A true saying heard up and down our West Virginia hills when an elder dies is, “When an old person dies, a library burns!” In order to keep an oral history alive, from the time of now-closed rural country schools, we are collecting tales that take us back. Lou Wentz Hansford tells stories that cause many other mountaineers to just nod their heads in agreement. This week, I continue the recent interview she graciously gave Allia Shaver, journalism student, and me. Here is a glimpse of home life from the Mount Nebo community in the 1950s:
Lou: My school homework was done around the kitchen table. We pretty much lived in our kitchen. My mother, like many other women, was a “homemaker.” As a reward for working hard at school, whenever I came home from school, I was allowed to play, which included watching television. We were one of the few in the community who had a TV earlier than maybe some of the others. We had a black and white TV at the time, and I remember having this plastic shield that you could put on to the TV that the top part of the shield was blue like the sky and green at the bottom for the grass. It had like a magnetic shield to the TV.
Doc: We did not have TV, but we stopped at the bottom of Victoria Hill, where Grandfather Paul and Grandmother Mary Barnes Flanagan lived. The Mickey Mouse Club attracted us, as well as grandmother’s molasses cookies and milk.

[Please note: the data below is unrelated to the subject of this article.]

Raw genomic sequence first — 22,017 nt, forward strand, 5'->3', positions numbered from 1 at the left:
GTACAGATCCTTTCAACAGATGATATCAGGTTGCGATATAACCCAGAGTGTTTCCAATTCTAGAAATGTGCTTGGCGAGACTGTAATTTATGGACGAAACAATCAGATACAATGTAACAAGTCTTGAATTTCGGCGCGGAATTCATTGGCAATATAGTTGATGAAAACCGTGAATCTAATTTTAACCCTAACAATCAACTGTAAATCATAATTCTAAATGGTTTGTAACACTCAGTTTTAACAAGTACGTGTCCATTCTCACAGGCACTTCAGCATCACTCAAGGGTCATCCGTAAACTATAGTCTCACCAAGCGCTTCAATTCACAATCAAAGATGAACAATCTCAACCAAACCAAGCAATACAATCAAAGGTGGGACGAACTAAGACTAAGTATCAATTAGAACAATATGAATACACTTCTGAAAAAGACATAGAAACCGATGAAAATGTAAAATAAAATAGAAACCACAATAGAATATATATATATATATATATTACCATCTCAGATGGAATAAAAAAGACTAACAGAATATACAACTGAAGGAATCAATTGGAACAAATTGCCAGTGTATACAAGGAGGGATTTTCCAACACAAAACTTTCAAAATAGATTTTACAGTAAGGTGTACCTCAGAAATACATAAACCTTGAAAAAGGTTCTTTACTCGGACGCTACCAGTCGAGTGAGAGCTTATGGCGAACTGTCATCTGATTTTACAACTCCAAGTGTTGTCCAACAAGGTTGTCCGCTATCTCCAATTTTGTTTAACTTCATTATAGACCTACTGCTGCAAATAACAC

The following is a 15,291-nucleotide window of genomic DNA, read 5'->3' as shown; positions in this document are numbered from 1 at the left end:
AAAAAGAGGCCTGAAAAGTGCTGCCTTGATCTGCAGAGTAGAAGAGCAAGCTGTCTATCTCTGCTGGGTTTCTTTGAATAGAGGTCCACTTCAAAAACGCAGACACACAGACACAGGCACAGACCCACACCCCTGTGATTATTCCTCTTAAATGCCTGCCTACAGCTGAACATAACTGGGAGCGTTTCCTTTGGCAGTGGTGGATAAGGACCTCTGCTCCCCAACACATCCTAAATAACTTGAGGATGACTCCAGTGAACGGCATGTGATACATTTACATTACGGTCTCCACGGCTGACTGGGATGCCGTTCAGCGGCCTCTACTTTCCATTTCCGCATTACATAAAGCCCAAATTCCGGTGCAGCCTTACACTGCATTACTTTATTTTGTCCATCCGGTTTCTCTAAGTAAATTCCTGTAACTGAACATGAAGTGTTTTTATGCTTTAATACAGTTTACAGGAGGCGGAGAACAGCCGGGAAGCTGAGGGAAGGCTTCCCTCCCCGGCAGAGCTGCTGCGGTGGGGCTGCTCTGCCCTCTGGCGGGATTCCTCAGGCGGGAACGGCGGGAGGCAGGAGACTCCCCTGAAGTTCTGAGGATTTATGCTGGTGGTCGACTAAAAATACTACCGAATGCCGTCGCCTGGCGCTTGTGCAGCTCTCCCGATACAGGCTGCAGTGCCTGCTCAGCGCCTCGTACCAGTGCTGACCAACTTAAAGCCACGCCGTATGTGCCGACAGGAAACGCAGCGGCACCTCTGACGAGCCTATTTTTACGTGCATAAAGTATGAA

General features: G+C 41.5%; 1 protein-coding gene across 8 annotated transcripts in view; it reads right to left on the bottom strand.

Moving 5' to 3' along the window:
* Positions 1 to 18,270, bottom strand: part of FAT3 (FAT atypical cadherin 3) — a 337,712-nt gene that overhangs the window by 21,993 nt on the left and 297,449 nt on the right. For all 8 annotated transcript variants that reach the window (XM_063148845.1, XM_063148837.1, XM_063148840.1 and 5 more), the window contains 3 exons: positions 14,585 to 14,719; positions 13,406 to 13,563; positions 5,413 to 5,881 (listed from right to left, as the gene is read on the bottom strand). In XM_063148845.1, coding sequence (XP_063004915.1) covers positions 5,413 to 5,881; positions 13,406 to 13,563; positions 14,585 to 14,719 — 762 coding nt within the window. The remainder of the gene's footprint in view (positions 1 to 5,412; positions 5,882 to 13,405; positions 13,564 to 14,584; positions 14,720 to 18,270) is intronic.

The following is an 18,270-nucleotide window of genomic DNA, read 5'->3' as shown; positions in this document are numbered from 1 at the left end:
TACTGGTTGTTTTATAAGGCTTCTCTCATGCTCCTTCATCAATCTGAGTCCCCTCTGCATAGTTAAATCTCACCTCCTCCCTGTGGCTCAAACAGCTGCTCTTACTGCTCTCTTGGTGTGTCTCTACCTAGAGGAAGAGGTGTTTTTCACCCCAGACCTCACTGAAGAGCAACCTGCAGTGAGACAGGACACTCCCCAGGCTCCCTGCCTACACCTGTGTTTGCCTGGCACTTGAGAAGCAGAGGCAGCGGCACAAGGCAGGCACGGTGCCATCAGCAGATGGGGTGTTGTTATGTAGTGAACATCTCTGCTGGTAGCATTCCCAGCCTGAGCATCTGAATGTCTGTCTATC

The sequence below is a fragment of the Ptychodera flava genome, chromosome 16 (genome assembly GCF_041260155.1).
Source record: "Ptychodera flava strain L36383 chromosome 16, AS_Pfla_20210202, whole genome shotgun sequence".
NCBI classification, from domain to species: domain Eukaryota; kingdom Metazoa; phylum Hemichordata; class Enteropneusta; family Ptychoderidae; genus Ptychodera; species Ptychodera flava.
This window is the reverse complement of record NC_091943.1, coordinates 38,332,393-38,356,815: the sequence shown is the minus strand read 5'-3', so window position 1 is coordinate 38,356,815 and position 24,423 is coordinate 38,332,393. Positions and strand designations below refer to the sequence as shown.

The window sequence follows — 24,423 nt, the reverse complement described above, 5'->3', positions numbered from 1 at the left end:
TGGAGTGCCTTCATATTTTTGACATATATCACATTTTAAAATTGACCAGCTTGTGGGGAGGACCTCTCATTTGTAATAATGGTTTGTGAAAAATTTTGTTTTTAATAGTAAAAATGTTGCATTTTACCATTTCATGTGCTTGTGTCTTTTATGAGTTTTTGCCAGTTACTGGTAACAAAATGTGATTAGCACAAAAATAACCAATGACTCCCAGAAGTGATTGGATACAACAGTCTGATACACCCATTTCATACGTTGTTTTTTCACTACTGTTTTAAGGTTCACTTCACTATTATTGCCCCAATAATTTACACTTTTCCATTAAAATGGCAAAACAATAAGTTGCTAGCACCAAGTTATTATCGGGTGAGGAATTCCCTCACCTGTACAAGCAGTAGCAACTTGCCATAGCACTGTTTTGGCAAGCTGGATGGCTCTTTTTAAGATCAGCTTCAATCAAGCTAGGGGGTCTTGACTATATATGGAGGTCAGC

Lou: I could watch TV until dinner was ready. The TV must be off whenever we had our dinner. Dad, mom and I ate around the dining table together. We always prayed grace first. We held hands around the table during grace. We shared news from our day, so I had a golden opportunity to learn lessons about life from our communal meal. Following our supper, I helped mom clean up the dishes. We named our meals breakfast, dinner or lunch and supper. Then my parents saw to me getting my homework done.
Allia: I’m one of those procrastinators who waits until the last minute to do their work.
Doc: We didn’t have TV in our home, but the neighbors did, so I remember Wednesday night that all of the neighborhood would gather at the Daniel family home living room and watch Wagon Train. On Thursday night, we again came together for Dragnet. That was pretty much our TV watching for the week.
Another important school issue is how the teacher disciplines misbehaving students?
Lou: Oh yes, kids will be kids. There were misbehaving students. Discipline by degrees included spending time out in the cloakroom for punishment. Perhaps there was a circle the naughty student had to put their nose in. I didn’t have to go, thank goodness.
Doc: Or I recall the teacher sending a student to the hallway, but generally the cloakroom. Another level of discipline included spanking. The paddle stayed in the principal’s office, but if the school did not have a principal, then the teacher probably had a paddle in her/his desk someplace.
Allia: Doc, I am so glad that we don’t have that today!
Lou: I did not misbehave, but just the thought of the paddle proved to be a deterrent. And didn’t the paddle have a hole it?
Doc: Yes, the paddle was alleged to have a hole in it. That was supposed to make it more painful. Oh how rumors of paddles spread throughout the student! We frightened ourselves into good behavior.
Our Lessons Learned column continues week after week as more of the Upshur County Schools students, who attended our rural schools now closed come to us to share. There are at least 25 schools that closed during the 25-year tenure of Board of Education member Dr. Robert L. Chamberlain. We intend to gather an oral history from each school.